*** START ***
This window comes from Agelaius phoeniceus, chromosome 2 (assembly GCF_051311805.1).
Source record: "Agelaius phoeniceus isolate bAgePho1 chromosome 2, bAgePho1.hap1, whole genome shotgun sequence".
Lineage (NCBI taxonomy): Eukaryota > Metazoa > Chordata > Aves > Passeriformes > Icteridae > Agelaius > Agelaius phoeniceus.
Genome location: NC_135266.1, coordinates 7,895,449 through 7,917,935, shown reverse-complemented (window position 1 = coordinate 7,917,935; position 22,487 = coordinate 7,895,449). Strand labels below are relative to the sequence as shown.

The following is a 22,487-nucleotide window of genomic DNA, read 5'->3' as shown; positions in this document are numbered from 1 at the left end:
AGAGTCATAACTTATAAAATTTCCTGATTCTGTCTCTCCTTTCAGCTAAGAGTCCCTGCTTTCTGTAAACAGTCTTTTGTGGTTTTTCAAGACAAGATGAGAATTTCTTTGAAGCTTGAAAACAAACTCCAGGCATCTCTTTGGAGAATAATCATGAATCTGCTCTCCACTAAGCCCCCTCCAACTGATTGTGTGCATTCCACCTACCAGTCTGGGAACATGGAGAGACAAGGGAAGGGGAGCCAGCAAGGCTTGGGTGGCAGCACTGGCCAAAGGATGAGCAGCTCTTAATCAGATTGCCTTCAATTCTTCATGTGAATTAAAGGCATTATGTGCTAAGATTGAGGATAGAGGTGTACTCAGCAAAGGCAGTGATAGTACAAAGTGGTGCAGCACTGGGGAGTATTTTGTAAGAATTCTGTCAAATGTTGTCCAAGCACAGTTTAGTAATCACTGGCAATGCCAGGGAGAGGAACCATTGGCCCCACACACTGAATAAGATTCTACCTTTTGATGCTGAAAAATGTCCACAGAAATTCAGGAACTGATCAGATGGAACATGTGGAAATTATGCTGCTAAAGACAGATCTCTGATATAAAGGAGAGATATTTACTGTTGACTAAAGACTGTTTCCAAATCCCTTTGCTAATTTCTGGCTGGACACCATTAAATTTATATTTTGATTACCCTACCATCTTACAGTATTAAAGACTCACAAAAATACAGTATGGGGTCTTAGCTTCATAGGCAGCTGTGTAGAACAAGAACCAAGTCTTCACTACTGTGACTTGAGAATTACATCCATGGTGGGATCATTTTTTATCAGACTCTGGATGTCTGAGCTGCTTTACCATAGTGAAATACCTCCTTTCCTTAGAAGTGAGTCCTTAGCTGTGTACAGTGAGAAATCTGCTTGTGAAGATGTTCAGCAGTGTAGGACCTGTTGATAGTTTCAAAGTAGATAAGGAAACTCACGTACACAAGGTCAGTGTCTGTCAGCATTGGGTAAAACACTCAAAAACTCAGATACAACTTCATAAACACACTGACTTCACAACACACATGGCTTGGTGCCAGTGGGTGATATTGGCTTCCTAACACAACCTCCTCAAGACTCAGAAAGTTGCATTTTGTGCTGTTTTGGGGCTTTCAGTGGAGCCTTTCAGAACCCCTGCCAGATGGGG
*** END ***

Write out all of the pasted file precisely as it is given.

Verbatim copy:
This window comes from Agelaius phoeniceus, chromosome 2 (assembly GCF_051311805.1).
Source record: "Agelaius phoeniceus isolate bAgePho1 chromosome 2, bAgePho1.hap1, whole genome shotgun sequence".
Lineage (NCBI taxonomy): Eukaryota > Metazoa > Chordata > Aves > Passeriformes > Icteridae > Agelaius > Agelaius phoeniceus.
Genome location: NC_135266.1, coordinates 7,895,449 through 7,917,935, shown reverse-complemented (window position 1 = coordinate 7,917,935; position 22,487 = coordinate 7,895,449). Strand labels below are relative to the sequence as shown.

The following is a 22,487-nucleotide window of genomic DNA, read 5'->3' as shown; positions in this document are numbered from 1 at the left end:
AGAGTCATAACTTATAAAATTTCCTGATTCTGTCTCTCCTTTCAGCTAAGAGTCCCTGCTTTCTGTAAACAGTCTTTTGTGGTTTTTCAAGACAAGATGAGAATTTCTTTGAAGCTTGAAAACAAACTCCAGGCATCTCTTTGGAGAATAATCATGAATCTGCTCTCCACTAAGCCCCCTCCAACTGATTGTGTGCATTCCACCTACCAGTCTGGGAACATGGAGAGACAAGGGAAGGGGAGCCAGCAAGGCTTGGGTGGCAGCACTGGCCAAAGGATGAGCAGCTCTTAATCAGATTGCCTTCAATTCTTCATGTGAATTAAAGGCATTATGTGCTAAGATTGAGGATAGAGGTGTACTCAGCAAAGGCAGTGATAGTACAAAGTGGTGCAGCACTGGGGAGTATTTTGTAAGAATTCTGTCAAATGTTGTCCAAGCACAGTTTAGTAATCACTGGCAATGCCAGGGAGAGGAACCATTGGCCCCACACACTGAATAAGATTCTACCTTTTGATGCTGAAAAATGTCCACAGAAATTCAGGAACTGATCAGATGGAACATGTGGAAATTATGCTGCTAAAGACAGATCTCTGATATAAAGGAGAGATATTTACTGTTGACTAAAGACTGTTTCCAAATCCCTTTGCTAATTTCTGGCTGGACACCATTAAATTTATATTTTGATTACCCTACCATCTTACAGTATTAAAGACTCACAAAAATACAGTATGGGGTCTTAGCTTCATAGGCAGCTGTGTAGAACAAGAACCAAGTCTTCACTACTGTGACTTGAGAATTACATCCATGGTGGGATCATTTTTTATCAGACTCTGGATGTCTGAGCTGCTTTACCATAGTGAAATACCTCCTTTCCTTAGAAGTGAGTCCTTAGCTGTGTACAGTGAGAAATCTGCTTGTGAAGATGTTCAGCAGTGTAGGACCTGTTGATAGTTTCAAAGTAGATAAGGAAACTCACGTACACAAGGTCAGTGTCTGTCAGCATTGGGTAAAACACTCAAAAACTCAGATACAACTTCATAAACACACTGACTTCACAACACACATGGCTTGGTGCCAGTGGGTGATATTGGCTTCCTAACACAACCTCCTCAAGACTCAGAAAGTTGCATTTTGTGCTGTTTTGGGGCTTTCAGTGGAGCCTTTCAGAACCCCTGCCAGATGGGG